The theme of impurity and purity applied to female characters is vital for the plot in vampire films. “Purity versus impurity reinforces the patriarchal order of society that requires women to be virtuously devoted to one man, and to be under sexual control” (Freadreacea 4). The intuition of female figures is ignored by male authority figures. The concerns of female characters are too easily dismissed by male characters and male characters are primarily the figures of authority.

Westerna is portrayed as sexually impure and must be punished for her impurity, in comparison Mina is portrayed as pure and must be saved and protected by the male authority figures as an example of Victorian feminine purity and chastity. Female vampires are often the brides of Dracula, defined by their relationship to the male authority figure, “they speak little if at all” (Freadreacea 11) and are “uncontrollably sexual creatures in the novel and in Bram Stoker’s Dracula (1994), but they lack the suavity and charisma of their master” (Freadreacea 11).

The female roles exist through the male gaze for “the consumption of the male spectator. The throbbing vein of marriage, the emphasis on the necessity of purity, the lack of value of the female opinion, and the condemnation of women’s sexuality all reinforce the message that women are subject to male control.” (Freadreacea 14). It is possible to view these female figures “as released from the bonds normally imposed on them by society” (Freadreacea 12). They are “freed not only from the expectations of society, but also from the expectations they place upon themselves.” (Freadreacea 12).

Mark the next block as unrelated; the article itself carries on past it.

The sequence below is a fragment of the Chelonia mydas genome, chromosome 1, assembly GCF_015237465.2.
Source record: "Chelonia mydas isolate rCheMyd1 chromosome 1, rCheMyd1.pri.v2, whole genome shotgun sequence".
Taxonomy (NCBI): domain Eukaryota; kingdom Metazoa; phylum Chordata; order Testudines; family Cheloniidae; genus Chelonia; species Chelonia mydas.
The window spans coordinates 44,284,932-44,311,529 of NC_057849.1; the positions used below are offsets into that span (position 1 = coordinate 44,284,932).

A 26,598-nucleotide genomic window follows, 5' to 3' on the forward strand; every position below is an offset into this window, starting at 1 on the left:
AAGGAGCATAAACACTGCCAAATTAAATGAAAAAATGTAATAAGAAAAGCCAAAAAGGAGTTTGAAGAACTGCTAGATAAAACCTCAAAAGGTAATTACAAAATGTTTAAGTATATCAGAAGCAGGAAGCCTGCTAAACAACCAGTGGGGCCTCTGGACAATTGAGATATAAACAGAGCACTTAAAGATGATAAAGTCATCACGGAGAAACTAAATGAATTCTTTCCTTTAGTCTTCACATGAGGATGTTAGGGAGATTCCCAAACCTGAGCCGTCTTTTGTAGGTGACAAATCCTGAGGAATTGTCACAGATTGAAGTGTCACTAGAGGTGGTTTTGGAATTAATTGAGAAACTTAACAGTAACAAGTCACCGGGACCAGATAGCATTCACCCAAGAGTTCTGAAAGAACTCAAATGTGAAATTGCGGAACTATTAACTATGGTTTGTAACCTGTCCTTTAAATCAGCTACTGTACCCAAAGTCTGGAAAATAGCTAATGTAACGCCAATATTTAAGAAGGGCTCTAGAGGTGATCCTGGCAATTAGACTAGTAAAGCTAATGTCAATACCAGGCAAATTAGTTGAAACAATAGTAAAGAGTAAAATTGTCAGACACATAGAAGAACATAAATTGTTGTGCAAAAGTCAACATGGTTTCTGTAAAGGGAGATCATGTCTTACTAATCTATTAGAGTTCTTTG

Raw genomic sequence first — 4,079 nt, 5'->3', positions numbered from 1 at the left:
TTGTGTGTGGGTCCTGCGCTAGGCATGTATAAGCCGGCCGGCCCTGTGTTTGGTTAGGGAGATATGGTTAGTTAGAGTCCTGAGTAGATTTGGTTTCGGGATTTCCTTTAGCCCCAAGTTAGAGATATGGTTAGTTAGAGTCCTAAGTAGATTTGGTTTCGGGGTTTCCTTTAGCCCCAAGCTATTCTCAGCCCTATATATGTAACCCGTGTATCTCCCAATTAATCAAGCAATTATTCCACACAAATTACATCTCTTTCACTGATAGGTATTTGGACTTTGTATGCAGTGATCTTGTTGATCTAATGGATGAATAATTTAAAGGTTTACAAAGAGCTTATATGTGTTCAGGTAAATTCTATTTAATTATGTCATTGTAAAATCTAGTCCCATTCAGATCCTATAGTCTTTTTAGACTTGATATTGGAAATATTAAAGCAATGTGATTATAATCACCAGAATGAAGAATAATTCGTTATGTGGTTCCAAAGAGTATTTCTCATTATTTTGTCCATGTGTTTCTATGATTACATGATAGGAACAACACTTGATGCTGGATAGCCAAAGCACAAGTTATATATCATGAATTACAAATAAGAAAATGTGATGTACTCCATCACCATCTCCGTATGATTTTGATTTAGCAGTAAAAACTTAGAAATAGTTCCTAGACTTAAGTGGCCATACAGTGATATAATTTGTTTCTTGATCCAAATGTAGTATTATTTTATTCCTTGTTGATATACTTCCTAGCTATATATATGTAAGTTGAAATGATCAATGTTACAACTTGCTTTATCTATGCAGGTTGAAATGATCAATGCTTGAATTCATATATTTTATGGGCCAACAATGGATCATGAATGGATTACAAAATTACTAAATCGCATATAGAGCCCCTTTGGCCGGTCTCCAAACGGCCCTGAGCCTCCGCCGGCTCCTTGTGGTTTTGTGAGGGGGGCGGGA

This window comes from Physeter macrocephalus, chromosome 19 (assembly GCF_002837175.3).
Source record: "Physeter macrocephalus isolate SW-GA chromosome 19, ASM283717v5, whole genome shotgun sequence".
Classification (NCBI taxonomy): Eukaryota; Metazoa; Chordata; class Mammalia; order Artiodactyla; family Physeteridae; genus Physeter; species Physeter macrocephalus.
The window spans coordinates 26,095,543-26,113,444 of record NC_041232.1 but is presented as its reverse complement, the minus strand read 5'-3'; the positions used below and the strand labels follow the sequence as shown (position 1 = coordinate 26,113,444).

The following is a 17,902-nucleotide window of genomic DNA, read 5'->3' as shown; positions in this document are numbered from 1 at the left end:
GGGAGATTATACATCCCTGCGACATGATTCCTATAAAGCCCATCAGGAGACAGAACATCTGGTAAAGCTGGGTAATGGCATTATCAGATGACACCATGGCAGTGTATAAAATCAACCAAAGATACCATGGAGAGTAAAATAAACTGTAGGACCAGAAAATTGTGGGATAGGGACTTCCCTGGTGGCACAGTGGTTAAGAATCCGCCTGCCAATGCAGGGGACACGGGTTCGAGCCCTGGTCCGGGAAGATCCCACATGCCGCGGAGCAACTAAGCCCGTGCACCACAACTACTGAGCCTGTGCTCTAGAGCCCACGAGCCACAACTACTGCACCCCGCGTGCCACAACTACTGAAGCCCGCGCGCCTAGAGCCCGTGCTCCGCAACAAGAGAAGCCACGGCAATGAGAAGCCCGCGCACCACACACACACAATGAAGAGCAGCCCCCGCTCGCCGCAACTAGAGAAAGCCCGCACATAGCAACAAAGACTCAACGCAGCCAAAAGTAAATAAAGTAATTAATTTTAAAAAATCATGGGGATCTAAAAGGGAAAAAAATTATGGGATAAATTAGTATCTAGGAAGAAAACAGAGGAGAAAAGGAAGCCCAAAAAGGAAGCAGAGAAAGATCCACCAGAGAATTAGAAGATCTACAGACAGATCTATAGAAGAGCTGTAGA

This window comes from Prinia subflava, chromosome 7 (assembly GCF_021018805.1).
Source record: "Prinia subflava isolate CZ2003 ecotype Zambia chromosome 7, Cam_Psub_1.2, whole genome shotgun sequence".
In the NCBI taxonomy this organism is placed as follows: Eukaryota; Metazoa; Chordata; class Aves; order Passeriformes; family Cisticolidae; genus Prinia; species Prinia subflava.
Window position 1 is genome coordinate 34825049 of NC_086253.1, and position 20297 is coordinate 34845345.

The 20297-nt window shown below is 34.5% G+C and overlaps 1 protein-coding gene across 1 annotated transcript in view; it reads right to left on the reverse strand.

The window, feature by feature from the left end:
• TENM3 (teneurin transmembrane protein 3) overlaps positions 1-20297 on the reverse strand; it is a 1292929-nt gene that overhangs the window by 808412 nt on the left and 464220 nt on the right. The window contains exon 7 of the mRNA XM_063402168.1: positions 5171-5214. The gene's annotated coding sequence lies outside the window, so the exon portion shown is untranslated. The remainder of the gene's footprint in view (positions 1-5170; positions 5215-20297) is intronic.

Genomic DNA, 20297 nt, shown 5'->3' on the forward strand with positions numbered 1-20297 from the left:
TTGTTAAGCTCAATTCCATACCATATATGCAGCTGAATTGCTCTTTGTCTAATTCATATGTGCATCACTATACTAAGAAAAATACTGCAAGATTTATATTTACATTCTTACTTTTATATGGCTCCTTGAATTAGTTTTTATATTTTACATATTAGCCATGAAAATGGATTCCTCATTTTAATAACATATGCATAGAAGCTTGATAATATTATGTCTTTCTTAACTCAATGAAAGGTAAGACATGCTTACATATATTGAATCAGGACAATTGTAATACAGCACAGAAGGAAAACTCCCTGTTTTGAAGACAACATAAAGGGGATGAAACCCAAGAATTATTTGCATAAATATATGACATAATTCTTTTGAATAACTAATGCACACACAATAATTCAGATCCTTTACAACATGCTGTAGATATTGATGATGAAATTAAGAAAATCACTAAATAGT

In the television series Buffy the Vampire Slayer, it is through Buffy’s role as the slayer that she is empowered. The series falls into the girl as victim narrative at times, and subverts this narrative to create a woman as hero narrative. As the slayer, Buffy defeats than the vampires she encounters, she is the modern Van Helsing. She saves male characters, and the world, from vampires and demons, using physical strength, her maturity, intelligence, and through her relationships. However, “Buffy’s agency is simultaneously affirmed and undermined, creating not simply plot tension but a dialectic for the rest of the season and, arguably, for the rest of the series” (Jones 12).

In “Doubled Coded Feminist TV — Overlooked Contradictions within Buffy the Vampire Slayer,” Timothy Foley says “The coding of the series is complex, it promotes female empowerment, but reserves that empowerment for only a select minority of women” (Foley 1). The series contains “a preferred body type, as well as an emphasis on looks and money” as forms of empowerment (Foley 13). The series “is a Postfeminist marketing machine attracting millions of fans, lulling them into believing that girls are empowered while selling them consumer culture and traditional gender expectations” (Foley 20). The series “is constructed in a way that offers a positive portrayal of women to young viewers while also promoting a contradictory agenda” (Foley 19).